No published studies have compared muscle activation levels simultaneously for the gluteus maximus and medius muscles of stance and moving limbs during standing hip-joint strengthening while using elastic-tubing resistance.
To quantify activation levels bilaterally of the gluteus maximus and medius during resisted lower-extremity standing exercises using elastic tubing for the cross-over, reverse cross-over, front-pull, and back-pull exercise conditions.
26 active and healthy people, 13 men (25 ± 3 y) and 13 women (24 ± 1 y).
Subjects completed 3 consecutive repetitions of lower-extremity exercises in random order.
Main Outcome Measures:
Surface electromyographic (EMG) signals were normalized to peak activity in the maximum voluntary isometric contraction (MVIC) trial and expressed as a percentage. Magnitudes of EMG recruitment were analyzed with a 2 × 4 repeated-measures ANOVA for each muscle (α = .05).
For the gluteus maximus an interaction between exercise and limb factor was significant (F3,75 = 21.5; P < .001). The moving-limb gluteus maximus was activated more than the stance limb's during the back-pull exercise (P < .001), and moving-limb gluteus maximus muscle recruitment was greater for the back-pull exercise than for the cross-over, reverse cross-over, and front-pull exercises (P < .001). For the gluteus medius an interaction between exercise and limb factor was significant (F3,75 = 3.7; P < .03). Gluteus medius muscle recruitment (% MVIC) was greater in the stance limb than moving limb when performing the front-pull exercise (P < .001). Moving-limb gluteus medius muscle recruitment was greater for the reverse cross-over exercise than for the cross-over, front-pull, and back-pull exercises (P < .001).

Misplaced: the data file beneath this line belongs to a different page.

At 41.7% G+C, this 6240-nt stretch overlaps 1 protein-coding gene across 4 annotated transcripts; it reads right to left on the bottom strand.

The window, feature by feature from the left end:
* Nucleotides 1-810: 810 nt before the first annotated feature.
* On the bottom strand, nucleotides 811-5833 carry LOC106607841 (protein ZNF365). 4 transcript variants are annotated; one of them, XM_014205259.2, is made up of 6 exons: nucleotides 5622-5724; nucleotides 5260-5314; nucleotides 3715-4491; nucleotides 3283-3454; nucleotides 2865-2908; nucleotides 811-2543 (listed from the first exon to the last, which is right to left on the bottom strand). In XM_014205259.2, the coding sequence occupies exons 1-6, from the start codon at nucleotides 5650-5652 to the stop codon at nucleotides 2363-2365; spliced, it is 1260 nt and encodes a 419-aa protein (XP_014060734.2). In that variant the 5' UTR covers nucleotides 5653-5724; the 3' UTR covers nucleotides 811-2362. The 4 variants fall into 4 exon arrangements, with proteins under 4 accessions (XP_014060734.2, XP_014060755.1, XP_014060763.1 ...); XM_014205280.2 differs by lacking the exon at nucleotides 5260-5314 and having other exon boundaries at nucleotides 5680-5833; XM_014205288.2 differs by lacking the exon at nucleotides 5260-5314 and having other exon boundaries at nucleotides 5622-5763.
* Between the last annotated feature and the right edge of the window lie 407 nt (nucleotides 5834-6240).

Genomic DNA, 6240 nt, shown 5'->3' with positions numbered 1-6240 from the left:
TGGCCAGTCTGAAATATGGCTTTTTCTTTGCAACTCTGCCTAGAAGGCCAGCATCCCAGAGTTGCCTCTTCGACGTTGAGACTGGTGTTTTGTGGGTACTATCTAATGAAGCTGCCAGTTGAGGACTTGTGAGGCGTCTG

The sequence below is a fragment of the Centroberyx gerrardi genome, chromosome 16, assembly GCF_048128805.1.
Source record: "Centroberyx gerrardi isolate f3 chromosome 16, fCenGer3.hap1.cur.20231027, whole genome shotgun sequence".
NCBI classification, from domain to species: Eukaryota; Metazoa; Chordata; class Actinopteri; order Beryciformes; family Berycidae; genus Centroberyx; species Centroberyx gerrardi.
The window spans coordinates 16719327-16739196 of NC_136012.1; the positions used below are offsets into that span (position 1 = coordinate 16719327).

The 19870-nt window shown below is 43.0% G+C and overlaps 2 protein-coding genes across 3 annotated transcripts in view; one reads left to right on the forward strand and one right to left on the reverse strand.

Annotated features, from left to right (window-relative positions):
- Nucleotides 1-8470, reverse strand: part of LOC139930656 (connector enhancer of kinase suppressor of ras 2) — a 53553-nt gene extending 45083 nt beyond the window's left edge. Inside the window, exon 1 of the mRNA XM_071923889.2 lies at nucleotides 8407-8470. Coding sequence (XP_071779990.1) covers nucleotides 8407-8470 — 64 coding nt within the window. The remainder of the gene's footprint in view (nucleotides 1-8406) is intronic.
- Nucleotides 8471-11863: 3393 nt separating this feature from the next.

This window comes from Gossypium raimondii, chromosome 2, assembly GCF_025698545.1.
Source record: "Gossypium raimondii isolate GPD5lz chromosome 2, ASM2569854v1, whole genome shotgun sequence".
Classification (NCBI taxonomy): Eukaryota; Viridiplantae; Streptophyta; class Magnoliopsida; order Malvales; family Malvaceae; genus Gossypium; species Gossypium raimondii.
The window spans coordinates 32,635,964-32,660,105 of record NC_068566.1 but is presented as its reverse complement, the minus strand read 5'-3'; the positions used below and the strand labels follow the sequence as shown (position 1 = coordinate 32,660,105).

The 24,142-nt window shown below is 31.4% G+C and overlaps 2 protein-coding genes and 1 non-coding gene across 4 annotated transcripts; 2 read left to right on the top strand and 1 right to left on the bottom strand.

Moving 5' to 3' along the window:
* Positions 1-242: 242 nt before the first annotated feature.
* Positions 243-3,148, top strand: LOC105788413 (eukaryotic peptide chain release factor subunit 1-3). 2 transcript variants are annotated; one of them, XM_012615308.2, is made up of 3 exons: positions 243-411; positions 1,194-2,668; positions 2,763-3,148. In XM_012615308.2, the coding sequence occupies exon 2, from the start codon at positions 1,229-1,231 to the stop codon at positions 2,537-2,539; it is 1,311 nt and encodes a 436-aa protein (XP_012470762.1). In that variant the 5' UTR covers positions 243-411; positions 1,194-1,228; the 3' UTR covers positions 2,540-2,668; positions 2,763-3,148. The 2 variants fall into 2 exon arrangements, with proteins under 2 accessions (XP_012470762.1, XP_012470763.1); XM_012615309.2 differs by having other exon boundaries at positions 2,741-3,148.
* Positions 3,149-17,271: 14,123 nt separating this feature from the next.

From a clinical standpoint there is no therapeutic benefit to selectively activate the gluteus maximus and gluteus medius muscles on the stance limb by resisting sagittal- and frontal-plane hip movements on the moving limb using resistance supplied by elastic tubing.
The authors are with the Program in Physical Therapy, Mayo Clinic, Rochester, MN.